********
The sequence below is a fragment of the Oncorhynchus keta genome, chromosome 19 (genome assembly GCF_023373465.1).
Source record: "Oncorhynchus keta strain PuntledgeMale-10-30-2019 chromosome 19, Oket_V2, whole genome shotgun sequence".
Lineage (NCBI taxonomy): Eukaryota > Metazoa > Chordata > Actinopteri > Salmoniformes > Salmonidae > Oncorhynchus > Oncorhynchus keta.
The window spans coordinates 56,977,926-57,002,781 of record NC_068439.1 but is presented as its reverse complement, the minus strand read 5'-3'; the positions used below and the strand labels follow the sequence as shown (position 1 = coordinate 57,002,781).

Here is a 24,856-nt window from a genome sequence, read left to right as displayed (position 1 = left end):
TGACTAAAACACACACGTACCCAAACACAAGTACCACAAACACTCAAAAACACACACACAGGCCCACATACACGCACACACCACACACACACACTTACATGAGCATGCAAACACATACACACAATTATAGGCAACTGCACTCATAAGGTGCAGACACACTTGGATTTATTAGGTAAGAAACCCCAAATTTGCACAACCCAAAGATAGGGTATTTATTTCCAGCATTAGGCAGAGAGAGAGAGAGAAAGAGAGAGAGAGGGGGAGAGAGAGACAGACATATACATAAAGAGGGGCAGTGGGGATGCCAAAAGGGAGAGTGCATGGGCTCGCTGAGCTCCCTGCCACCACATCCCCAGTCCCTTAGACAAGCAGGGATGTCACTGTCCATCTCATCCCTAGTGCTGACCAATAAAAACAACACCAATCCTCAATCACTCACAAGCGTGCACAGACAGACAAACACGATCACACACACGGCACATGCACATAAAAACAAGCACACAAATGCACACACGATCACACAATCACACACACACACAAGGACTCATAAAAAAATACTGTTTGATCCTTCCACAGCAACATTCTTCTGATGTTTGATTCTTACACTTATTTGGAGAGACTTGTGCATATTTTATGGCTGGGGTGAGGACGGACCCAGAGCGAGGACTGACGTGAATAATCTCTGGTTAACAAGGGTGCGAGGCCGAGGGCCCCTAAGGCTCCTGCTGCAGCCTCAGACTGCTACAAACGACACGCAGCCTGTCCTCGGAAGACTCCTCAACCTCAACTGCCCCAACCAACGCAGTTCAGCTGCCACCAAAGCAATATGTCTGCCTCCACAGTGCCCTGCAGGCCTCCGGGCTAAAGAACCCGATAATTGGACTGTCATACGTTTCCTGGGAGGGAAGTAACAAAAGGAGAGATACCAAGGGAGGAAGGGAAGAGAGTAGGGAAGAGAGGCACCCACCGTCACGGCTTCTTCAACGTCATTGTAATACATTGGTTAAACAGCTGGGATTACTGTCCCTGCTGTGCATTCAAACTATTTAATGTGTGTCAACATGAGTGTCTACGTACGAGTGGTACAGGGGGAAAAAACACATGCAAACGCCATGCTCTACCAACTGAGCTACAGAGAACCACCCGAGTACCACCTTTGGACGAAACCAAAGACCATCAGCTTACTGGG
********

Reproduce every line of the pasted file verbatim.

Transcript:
The sequence below is a fragment of the Oncorhynchus keta genome, chromosome 19 (genome assembly GCF_023373465.1).
Source record: "Oncorhynchus keta strain PuntledgeMale-10-30-2019 chromosome 19, Oket_V2, whole genome shotgun sequence".
Lineage (NCBI taxonomy): Eukaryota > Metazoa > Chordata > Actinopteri > Salmoniformes > Salmonidae > Oncorhynchus > Oncorhynchus keta.
The window spans coordinates 56,977,926-57,002,781 of record NC_068439.1 but is presented as its reverse complement, the minus strand read 5'-3'; the positions used below and the strand labels follow the sequence as shown (position 1 = coordinate 57,002,781).

Here is a 24,856-nt window from a genome sequence, read left to right as displayed (position 1 = left end):
TGACTAAAACACACACGTACCCAAACACAAGTACCACAAACACTCAAAAACACACACACAGGCCCACATACACGCACACACCACACACACACACTTACATGAGCATGCAAACACATACACACAATTATAGGCAACTGCACTCATAAGGTGCAGACACACTTGGATTTATTAGGTAAGAAACCCCAAATTTGCACAACCCAAAGATAGGGTATTTATTTCCAGCATTAGGCAGAGAGAGAGAGAGAAAGAGAGAGAGAGGGGGAGAGAGAGACAGACATATACATAAAGAGGGGCAGTGGGGATGCCAAAAGGGAGAGTGCATGGGCTCGCTGAGCTCCCTGCCACCACATCCCCAGTCCCTTAGACAAGCAGGGATGTCACTGTCCATCTCATCCCTAGTGCTGACCAATAAAAACAACACCAATCCTCAATCACTCACAAGCGTGCACAGACAGACAAACACGATCACACACACGGCACATGCACATAAAAACAAGCACACAAATGCACACACGATCACACAATCACACACACACACAAGGACTCATAAAAAAATACTGTTTGATCCTTCCACAGCAACATTCTTCTGATGTTTGATTCTTACACTTATTTGGAGAGACTTGTGCATATTTTATGGCTGGGGTGAGGACGGACCCAGAGCGAGGACTGACGTGAATAATCTCTGGTTAACAAGGGTGCGAGGCCGAGGGCCCCTAAGGCTCCTGCTGCAGCCTCAGACTGCTACAAACGACACGCAGCCTGTCCTCGGAAGACTCCTCAACCTCAACTGCCCCAACCAACGCAGTTCAGCTGCCACCAAAGCAATATGTCTGCCTCCACAGTGCCCTGCAGGCCTCCGGGCTAAAGAACCCGATAATTGGACTGTCATACGTTTCCTGGGAGGGAAGTAACAAAAGGAGAGATACCAAGGGAGGAAGGGAAGAGAGTAGGGAAGAGAGGCACCCACCGTCACGGCTTCTTCAACGTCATTGTAATACATTGGTTAAACAGCTGGGATTACTGTCCCTGCTGTGCATTCAAACTATTTAATGTGTGTCAACATGAGTGTCTACGTACGAGTGGTACAGGGGGAAAAAACACATGCAAACGCCATGCTCTACCAACTGAGCTACAGAGAACCACCCGAGTACCACCTTTGGACGAAACCAAAGACCATCAGCTTACTGGG